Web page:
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A Group Effort in Microsoft Office

Microsoft plans to boost collaboration and content management in the next version of its Office productivity software, which includes the popular Outlook, Word, Excel and PowerPoint applications.

Noting that the world is shifting from manufacturing to service-based offerings, Microsoft Chief Software Architect Bill Gates said it is becoming increasingly important for workers to collaborate across remote offices and time zones.

This is why Microsoft is planning significant changes in Office 12 to help workers adapt to today's "always on, always connected" computing environments, Gates said in a keynote at the company's ninth annual Microsoft CEO Summit. The theme for the two-day event is "Pathways to Growth -- New World of Work."

"Today's companies thrive when their employees can effectively collaborate, visualize and act on business intelligence and prioritize scarce time and resources," Gates said. "To adapt and succeed in the 'New World of Work' today and tomorrow, they need advanced tools that will help them make the most of their unique talents, experiences and judgment."

These plans include better collaboration and enterprise content management for Office 12, which corporate workers use to perform several business tasks from their personal computers, according to Chris Capossela, Microsoft corporate vice president.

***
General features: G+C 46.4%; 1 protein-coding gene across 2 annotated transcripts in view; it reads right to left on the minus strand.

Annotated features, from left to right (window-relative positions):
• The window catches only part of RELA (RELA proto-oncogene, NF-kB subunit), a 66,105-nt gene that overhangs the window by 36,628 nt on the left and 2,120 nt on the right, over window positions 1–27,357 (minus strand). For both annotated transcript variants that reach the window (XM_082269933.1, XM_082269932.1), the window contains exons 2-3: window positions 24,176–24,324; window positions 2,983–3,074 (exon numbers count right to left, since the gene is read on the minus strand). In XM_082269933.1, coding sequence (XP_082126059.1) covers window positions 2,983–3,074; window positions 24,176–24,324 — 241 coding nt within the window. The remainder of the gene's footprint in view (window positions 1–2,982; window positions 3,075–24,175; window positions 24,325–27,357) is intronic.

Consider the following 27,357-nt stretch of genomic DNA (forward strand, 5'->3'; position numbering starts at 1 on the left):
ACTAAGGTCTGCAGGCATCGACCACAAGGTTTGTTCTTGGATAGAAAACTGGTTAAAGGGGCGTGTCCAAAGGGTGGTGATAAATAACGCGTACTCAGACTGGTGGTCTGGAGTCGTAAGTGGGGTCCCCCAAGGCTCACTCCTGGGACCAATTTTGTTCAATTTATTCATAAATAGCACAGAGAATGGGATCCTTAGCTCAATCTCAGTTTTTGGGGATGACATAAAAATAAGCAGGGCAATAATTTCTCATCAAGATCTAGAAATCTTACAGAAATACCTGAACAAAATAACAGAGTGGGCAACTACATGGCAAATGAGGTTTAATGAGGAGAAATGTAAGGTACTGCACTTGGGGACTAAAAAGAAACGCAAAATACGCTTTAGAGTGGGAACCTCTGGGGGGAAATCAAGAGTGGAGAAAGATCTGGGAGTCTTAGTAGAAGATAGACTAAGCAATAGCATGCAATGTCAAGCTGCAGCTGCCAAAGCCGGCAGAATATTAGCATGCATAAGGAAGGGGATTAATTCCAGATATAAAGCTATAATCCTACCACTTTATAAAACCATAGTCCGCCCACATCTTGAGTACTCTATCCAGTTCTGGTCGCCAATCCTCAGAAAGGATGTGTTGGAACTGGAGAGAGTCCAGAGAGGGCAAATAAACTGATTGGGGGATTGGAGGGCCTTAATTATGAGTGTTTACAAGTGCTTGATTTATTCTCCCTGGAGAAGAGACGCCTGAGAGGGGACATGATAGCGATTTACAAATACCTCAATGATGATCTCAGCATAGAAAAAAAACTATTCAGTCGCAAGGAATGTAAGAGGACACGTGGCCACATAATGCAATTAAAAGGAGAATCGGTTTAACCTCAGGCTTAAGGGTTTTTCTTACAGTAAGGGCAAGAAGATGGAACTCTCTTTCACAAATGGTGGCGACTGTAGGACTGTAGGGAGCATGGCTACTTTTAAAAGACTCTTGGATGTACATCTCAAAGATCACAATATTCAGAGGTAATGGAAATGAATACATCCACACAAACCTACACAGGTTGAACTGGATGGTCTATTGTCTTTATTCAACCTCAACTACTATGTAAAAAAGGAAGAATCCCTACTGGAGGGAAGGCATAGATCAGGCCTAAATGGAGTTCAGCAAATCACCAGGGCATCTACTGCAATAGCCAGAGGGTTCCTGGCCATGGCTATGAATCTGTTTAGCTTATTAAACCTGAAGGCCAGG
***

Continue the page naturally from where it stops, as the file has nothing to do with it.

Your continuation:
The executive said Office 12 will have tighter integration between phones, Web portal sites, instant messaging and e-mail to improve the way workers share information, Capossela said on the company's Web site.

"We're also addressing the IT complexity that comes with enabling collaboration over corporate boundaries by making it easier to set up and use shared workspaces in Microsoft Office SharePoint Portal Server," Capossela said.

To help with this, the information worker product group responsible for Office will use peer-to-peer collaboration capabilities from the company's recent purchase of Groove Networks.

Groove's software will use the Internet to help a company using Office 12 to share information and track issues with a partner outside of the corporate firewall.

Capossela also said there will be greater emphasis on viewing data. For example, engineers are revamping Office Excel to let users create visual dashboards and scorecards directly from the data within their spreadsheets. Users will then be able to share that business intelligence in an Office SharePoint portal site for others to view and use.

Rather than trying to analyze data from several spreadsheets "floating around in e-mail," companies can gain a single, up-to-the-minute view of their information, he said.

Microsoft also plans to help users manage content inside an organization using Office 12. In one scenario, organizations will be able to define expiration and archival policies for the content to meet compliance and record-retention standards.

Office 12 will also work easier with XML, allowing a company's sales team to pull data from their customer relationship management system without ever leaving the Office interface through Microsoft's InfoPath forms.

Office 12 will be available in the second half of calendar year 2006. The first beta test is expected this fall.